District 155 Superintendent Johnnie Thomas isn’t commenting on the fines, he told the Northwest Herald. His main focus is ensuring the district is making sure “students are college- and career-ready.” “I can’t control what another government entity does,” he said. Insurance has picked up the “vast majority” of the school district’s legal costs, and despite the lawsuit, the district’s insurance costs are set to drop this year by about $87,000, according to district documents. The city’s insurance didn’t kick in likely because the city wasn’t facing financial liability as part of the suit, said Victor Filippini, the city’s attorney on the bleacher issue. The decision handed by the Illinois Supreme Court, however, could have a big effect on the district’s bottom line, something Thomas noted in a recent school board discussion on the budget. It would cost an estimated $4 million to $5 million to move the home bleachers back to the building side of the stadium, away from the residents, Josh Czerniak, a project manager with district-hired FGM Architects, told the city’s Planning and Zoning Commission in April. That dollar figure includes the original $1.18 million cost of the expansion.

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sion of the movie “Awakenings,” which is rated PG-13. • iPad Drop-in Help: 10 to 11:30 a.m. Aug. 26. This class will help in figuring out how to use a feature, setting or app on an iPad. Attendees can bring a question and a charged-up device for hands-on help. Registration required. • Wednesday Matinee: 12 p.m. Aug. 26 in the Ames Room. Attendees can bring their lunch to this showing of “5 Flights Up,” which is rated PG-13. • Get the Beat with Northern Illinois Pipe

Shepley hopes to recoup some costs via fines

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Northwest Herald Section A • Page 3



Memorial work set to begin


Michael F. Behan Sr. 74, formerly of McHenry

Goal is to have LITH veterans monument complete by Nov. 11

Ruth Brennan 88, Richmond

Village Board on Thursday unanimously voted to accept a $36,680 bid from MarenLAKE IN THE HILLS – The go-based Carmichael ConLake in the Hills veterans struction. committee is aiming to have “The work will set the founa mostly finished memorial in dation for the monuments and about three months. set a foundation for the memoConcrete work on the veter- rial brick work,” Director of ans memorial behind Village Public Works Fred Mullard Hall will progress after the said Tuesday during the Com-



Mary Bucher 48, Wonder Lake James T. Cradic 91, Harvard Phyllis Goldschnikl 82, formerly of Crystal Lake Claudia Harold 78, Union Christopher “Kit” Klabunde 80, Woodstock

mittee of the Whole meeting. Trustee and veterans committee member Russ Ruzanski said the goal is to have a mostly finished product by Veterans Day, Nov. 11. “Right now, that’s our target date,” he said. “Obviously, there are a few pieces of the puzzle that we’re relying on vendors and other help for it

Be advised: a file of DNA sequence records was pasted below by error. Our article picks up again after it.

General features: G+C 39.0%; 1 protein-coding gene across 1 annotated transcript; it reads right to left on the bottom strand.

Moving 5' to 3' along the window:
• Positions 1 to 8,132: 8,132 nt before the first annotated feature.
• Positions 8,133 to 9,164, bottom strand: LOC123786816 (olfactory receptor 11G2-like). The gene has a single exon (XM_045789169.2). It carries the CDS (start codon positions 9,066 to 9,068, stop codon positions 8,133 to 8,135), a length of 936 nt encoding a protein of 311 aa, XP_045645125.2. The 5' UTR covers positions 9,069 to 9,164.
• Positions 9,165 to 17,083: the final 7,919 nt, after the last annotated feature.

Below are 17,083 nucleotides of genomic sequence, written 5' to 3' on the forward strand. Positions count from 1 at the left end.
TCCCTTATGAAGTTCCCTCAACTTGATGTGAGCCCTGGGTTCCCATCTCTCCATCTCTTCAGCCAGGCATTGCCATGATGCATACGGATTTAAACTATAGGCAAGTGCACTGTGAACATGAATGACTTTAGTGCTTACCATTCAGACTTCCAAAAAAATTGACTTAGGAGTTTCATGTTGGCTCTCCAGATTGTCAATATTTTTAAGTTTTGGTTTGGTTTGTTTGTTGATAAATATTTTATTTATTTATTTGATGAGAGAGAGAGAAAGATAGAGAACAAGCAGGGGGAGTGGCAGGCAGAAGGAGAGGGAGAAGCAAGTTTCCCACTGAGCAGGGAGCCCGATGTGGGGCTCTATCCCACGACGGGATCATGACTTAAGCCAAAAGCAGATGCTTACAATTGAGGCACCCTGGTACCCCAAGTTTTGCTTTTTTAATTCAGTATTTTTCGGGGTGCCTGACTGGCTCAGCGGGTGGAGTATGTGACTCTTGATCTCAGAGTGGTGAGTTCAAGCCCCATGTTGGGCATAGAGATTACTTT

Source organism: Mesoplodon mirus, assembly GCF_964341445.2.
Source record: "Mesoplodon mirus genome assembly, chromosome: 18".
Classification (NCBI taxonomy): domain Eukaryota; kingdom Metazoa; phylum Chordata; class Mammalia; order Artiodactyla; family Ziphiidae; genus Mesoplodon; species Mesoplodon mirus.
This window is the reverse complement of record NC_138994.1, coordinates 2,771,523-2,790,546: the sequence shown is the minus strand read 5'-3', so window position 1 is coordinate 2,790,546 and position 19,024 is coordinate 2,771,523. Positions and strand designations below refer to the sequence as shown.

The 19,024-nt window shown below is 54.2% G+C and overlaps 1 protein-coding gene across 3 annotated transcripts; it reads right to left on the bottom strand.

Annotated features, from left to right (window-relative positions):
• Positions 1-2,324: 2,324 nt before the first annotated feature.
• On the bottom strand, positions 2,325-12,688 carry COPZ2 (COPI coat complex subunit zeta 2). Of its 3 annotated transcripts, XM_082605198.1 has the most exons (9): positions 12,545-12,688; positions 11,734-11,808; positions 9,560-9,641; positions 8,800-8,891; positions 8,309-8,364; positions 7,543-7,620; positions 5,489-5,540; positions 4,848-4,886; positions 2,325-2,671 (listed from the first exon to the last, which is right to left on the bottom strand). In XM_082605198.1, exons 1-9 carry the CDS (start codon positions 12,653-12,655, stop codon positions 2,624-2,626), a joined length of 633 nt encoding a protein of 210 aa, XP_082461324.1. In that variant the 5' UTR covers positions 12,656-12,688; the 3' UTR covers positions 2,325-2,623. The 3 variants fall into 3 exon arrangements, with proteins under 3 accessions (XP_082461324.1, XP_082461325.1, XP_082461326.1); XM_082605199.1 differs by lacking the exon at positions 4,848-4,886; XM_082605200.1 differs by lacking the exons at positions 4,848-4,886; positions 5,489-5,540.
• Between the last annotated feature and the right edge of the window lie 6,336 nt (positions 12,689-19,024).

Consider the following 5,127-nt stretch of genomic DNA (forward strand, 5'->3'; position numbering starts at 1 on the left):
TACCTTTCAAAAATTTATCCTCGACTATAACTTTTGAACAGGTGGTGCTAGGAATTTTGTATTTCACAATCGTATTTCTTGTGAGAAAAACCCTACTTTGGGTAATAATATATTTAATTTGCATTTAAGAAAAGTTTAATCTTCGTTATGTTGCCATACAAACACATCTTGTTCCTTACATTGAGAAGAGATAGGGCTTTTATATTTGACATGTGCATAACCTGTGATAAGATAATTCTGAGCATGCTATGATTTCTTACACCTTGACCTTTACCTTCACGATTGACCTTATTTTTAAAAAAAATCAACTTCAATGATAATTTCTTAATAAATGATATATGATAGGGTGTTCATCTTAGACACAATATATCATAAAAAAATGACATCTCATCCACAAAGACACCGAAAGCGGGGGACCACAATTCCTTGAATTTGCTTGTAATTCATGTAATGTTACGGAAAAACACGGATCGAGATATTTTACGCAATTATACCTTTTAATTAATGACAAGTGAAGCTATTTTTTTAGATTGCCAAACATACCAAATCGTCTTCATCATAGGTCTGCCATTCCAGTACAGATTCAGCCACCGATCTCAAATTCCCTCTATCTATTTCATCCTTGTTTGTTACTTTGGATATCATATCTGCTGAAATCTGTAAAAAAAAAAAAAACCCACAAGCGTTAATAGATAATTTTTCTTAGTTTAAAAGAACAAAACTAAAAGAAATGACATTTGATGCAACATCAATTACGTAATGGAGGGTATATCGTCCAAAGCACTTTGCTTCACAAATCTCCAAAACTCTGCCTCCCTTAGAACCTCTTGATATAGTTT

to come together at the right time.” The finished project will include a brick walking path and five granite slabs representing the different military branches with etched-in insignia. The first portion of work for the memorial consists of the walkway from the site to the gazebo.

Ruzanski said once the concrete foundation is in, Lake in the Hills-based Ryco Landscaping has offered to set the paving area with donated bricks, materials and labor. He added estimates for the granite slabs have been received, which leaves them in

See MEMORIAL, page A4

Slide the City makes a splash Event continues through Sunday If you go

and festivals like this that shut down Main Street.” Aside from 10 to 20 minutes when the slide was out of commission while crews switched water hydrants, Slide the City franchise owner Shane Yates said everything else had gone smoothly.

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Norma Sue Young 83

line. They intended to document their trip down the three-lane slide with a Go-Pro camera strapped to Randy’s head. “This town needs more stuff like this,” he said. “Especially now that we have the bypass, we can have events


Henry S. Sadowski 77, McHenry

go-based event planning company Social Tech Pop, the event included food, activities, music and some natural shade relief from the trees that line the road. Randy and Sharon Kobat, longtime Algonquin residents, were enjoying themselves even just standing in


N. Kenneth Pearson 97, Crystal Lake

Rt. 25

Ann Nevills 67, Crystal Lake